8 Must-Reads On COVID-19: Healthcare Hot Takes

8 Must-Reads On COVID-19: Healthcare Hot Takes

Healthcare Hot Takes is Luma Health’s monthly rundown of healthcare innovations and events happening right now. Check out what the industry is thinking, reading, doing.

As we all know, the healthcare news cycle — and virtually every news cycle — has been dominated by COVID-19 this past month. Amidst the spread of coronavirus, trying to stay on top of the news and the constant flurry of information can be overwhelming. We’ve compiled some of the most important COVID-related news from March in the hope that equipping people with relevant, accurate information will empower them to best protect the health of themselves, their loved ones, and the public as a whole. Here are some key updates everyone should know about coronavirus.

1. CMS is taking bold action to maximize the flexibility of the U.S. healthcare system.

This March 30 announcement from the Centers for Medicare & Medicaid Services (CMS) explains how, at the direction of the Trump administration, CMS is loosening certain regulations on the healthcare system to help it quickly adapt to the threat of COVID-19. According to one CMS administrator, the regulatory waivers that CMS is issuing will “help the healthcare system deal with patient surges by giving it tools and support to create non-traditional care sites and staff them quickly.” In the past, hospitals were required to provide services within the four walls of their own buildings; now, however, patients can be transferred to outside facilities, allowing hospitals to increase their bed count. Another major decision is the waiving of certain hiring regulations, made in an effort to encourage hospitals to hire more healthcare providers and professionals during this difficult time. You can learn more about CMS’ new guidelines and waivers here, in this article from Becker’s Hospital Review.

2. Apple has released a new COVID-19 screening tool and resource center.

On March 27, Apple officially launched its new COVID-19 website and app, developed in partnership with the CDC and FEMA. The app contains an interactive screener (see below) that asks users questions about recent travel or exposure, potential symptoms, and risk factors then gives them customized CDC guidelines based on their answers. This is a great step towards keeping patients informed and safe — screening surveys such as this sample one are an important tool for triaging patients and ensuring that anyone who may have coronavirus is identified and treated appropriately. Plus, we applaud Apple for ensuring data privacy and security on the app, which does not require sign-in and does not send responses to Apple or any other organization.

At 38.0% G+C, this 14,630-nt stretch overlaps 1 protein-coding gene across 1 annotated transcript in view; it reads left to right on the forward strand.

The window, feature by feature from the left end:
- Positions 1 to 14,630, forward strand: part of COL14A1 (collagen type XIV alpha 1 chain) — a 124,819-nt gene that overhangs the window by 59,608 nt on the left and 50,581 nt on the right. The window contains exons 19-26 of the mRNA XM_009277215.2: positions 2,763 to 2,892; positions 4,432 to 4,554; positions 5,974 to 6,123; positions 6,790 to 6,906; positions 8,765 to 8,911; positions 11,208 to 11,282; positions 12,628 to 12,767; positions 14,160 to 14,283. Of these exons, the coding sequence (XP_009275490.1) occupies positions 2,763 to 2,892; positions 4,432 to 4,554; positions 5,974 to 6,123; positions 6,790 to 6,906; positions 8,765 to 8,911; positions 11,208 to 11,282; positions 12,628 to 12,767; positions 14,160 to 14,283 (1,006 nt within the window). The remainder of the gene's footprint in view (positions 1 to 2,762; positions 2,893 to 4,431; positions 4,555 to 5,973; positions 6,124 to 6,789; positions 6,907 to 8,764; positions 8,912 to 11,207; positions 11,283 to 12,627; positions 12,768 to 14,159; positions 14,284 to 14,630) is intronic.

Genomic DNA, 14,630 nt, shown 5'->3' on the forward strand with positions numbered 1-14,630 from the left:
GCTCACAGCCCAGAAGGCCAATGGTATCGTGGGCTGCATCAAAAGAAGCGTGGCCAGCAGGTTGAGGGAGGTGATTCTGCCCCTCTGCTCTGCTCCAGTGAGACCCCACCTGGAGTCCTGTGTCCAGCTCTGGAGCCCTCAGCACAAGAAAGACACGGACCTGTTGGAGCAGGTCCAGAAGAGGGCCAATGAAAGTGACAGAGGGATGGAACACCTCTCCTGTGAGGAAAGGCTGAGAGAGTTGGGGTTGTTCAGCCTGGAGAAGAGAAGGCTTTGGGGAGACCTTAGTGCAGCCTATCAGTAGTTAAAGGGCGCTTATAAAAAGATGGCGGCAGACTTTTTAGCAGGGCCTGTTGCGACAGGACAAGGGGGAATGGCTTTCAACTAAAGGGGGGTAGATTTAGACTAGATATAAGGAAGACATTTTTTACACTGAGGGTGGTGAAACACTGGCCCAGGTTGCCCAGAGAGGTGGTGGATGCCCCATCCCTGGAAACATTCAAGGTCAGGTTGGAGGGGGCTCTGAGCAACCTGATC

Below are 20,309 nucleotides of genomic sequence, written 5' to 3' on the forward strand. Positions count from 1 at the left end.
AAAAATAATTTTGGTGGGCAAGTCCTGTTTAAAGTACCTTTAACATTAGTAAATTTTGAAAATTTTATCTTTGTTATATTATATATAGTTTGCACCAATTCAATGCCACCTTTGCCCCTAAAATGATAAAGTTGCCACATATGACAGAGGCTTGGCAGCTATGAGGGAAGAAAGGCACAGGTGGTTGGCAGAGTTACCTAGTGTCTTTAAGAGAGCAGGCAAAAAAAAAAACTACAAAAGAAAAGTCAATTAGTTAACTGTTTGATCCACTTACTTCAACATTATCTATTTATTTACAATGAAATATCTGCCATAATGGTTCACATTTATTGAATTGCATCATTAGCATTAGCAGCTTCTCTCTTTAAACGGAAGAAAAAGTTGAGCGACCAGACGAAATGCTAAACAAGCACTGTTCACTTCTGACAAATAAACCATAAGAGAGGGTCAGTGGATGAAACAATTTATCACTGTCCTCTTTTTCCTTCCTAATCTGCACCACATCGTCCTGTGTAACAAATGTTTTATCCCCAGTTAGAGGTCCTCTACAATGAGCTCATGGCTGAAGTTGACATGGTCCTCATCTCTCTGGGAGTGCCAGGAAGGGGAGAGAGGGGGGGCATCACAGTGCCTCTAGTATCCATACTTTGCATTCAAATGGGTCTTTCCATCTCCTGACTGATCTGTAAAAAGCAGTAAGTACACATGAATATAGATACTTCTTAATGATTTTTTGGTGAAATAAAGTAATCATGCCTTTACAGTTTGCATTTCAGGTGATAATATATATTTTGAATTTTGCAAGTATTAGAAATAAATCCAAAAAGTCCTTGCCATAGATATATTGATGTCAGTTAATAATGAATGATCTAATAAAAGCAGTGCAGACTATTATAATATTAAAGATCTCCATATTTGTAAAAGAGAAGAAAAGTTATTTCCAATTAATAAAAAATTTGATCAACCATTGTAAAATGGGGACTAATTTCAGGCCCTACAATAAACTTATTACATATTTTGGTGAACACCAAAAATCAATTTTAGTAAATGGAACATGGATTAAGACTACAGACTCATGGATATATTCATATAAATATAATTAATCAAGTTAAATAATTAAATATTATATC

3. Congress is waiving restrictions on telehealth.

The House and Senate have been hard at work passing bills that can provide a stimulus to the ailing U.S. economy. Their recent emergency spending packages have allocated billions of dollars to fighting coronavirus while helping Americans. What may have been lost in the noise is one important facet of the bill passed on March 5: Congress is lifting restrictions on telehealth to make it easier for Medicare patients to access telehealth services. Now, Medicare covers many telehealth and virtual care solutions, an important step to protecting some of the most vulnerable members of our population. In conjunction with the actions taken by CMS, we think that relaxing these regulations will ultimately help more Americans get to care quickly and seamlessly.

4. But now, telehealth is facing a sudden influx of demand.

In the past month, the amount of patients seeking to use telehealth virtual visits has been exceptionally high. While telehealth is an essential platform at a time when most in-person medical visits are being cancelled, long waiting times have become a frequent downside to its rapid adoption. Patients in their providers’ “virtual waiting rooms” often find themselves in the room for hours and hours, indicating that many providers are struggling to adapt to the high demand for telehealth. However, we’re confident that as more and more telehealth solutions become available, and as an increasing number of providers adopt these solutions, wait times will begin to decrease. Correspondingly, we’ve just announced our own brand-new telehealth solution, and we hope that as more companies follow suit, patients will no longer have to wait hours to see their provider virtually.